Thus, in order to crudely advance the background-thought that guides these researches, I believe that the apparatus formed by the correlation of Eternal return and Will to power, of generalized repetition and intensive libido, is a little more powerful, in the deconstruction of the textual and in the production of the textuale, than deconstruction “itself” (if such a thing exists). And does general repetition have the same syntax as re-inscription? It would be necessary to show this from the outset. This wouldn’t involve any unavoidable condition, for generalized repetition is the only supple and plastic functionality, and this libido is the only energy sufficiently in metamorphosis to assemble [agencer][6] the unconscious différantial syntheses of any sign whatsoever, including those of the sign “text”: différance’s in-différance, the point where différance attains indifférance, is the very power of machinic libido, the manner in which it makes chance [hasard] necessary. This apparatus can function within the formats of textuality, and it’s in view of such a system that I’m selecting from existing deconstruction certain possibilities that suffice to be activated to make of the general text a circle of Eternal return of the Other. Is this an abusive generalization without any shreds of proof? It’s a generalization immanent to libidinal repetition or to libidinal production that is gounded a priori in its transcendental and différantial generality. It should be recalled that Fichte made of the “Wissenschafslehre[7] a supple instrument for thought’s most various tasks. This idea of a plastic philosophical instrument has its origin in Kant and Critique, obviously, but it doesn’t find its fulfilled form until Eternal return, the only process that is transformed along with its materials and which is consumed/consummated on the spot in order to go further: a machinic process, a power of metamorphosis that can be “specified” as textual, a process of production, reproduction and consumption of signs that has put structuralism and linguistics six thousand feet under and that immanently entails the criteria of the distinction between textual gadgets and textuale machines.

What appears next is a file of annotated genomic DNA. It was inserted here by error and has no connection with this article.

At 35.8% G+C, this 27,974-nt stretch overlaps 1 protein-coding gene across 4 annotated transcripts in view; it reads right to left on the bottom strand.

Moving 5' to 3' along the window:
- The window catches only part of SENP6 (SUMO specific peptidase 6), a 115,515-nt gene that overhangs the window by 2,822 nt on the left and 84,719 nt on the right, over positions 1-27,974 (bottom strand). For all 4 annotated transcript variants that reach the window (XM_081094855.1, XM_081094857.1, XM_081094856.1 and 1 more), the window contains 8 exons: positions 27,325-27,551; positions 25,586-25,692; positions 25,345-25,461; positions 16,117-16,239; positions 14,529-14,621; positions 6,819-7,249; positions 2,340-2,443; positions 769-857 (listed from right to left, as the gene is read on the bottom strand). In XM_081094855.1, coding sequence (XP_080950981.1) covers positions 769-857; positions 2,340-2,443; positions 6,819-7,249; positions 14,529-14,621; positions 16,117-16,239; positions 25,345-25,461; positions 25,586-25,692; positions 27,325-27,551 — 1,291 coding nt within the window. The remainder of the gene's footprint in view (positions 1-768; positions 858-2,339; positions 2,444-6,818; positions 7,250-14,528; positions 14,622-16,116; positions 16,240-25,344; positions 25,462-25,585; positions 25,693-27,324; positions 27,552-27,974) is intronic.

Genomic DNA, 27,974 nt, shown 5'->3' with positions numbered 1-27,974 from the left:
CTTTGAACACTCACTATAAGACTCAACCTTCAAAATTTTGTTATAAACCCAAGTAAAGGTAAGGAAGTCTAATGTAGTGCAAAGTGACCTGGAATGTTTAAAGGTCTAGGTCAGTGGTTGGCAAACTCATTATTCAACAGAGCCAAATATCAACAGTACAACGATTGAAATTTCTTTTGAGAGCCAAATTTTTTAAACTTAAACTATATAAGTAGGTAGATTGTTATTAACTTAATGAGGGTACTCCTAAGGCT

Along with the syntax of general repetition, libido qua power is the unavoidable element that gives its full extension to the notion of a process of production. Libido is therefore actively indifférant to the materials or to the series of experience in which this complex dispositif is effectuated: textual and designating machines, social and political machines, etc. But this indifférance of the libido (as the process’s motor) to what it makes function, this contingency of the series wherein it is effectuated does not at all imply that a material isn’t necessary for it, at least for us, who are held in the snares of representation. Libido is not just an abstract metaphysical principle surveying [survolant][8] experience, including textual assemblages, it’s not just determined each time by the text’s state of production and auto-deconstruction, but also textual forces, textuality’s agents of production are necessarily coded by laws objectified by various disciplines of linguistics: and it’s from these codings that deconstruction takes leave in order to undo them. What’s essential is to make libido, specified as writing, function in the conditions for it to pass through textuality’s agents of production, but also for it not to be reduced to these latter, because libido’s own syntax is that of an unconscious that outplays [déjoue][9] the signifier itself at the limit. At the epochèan[10] limit of deconstruction’s process—and such a limit implies for it, as we’ll see, its re-inscription and perhaps its transformation—what are announced and consumed are textuale machines as desiring, i.e. as purely intensive différantial “quantities”. It is probable that desiring or textuale machines are then nothing  but “contingent” or possible ways (and they are only such under these conditions) of effectuating intensities, since the problem remains that of knowing if an effectuation of intensities, their formulation on the basis of representation’s metalanguage, is still necessary at this limit or not, given that this metalanguage is deconstructed afterwards. Is deconstruction (tendentially) terminable, or indeed interminable?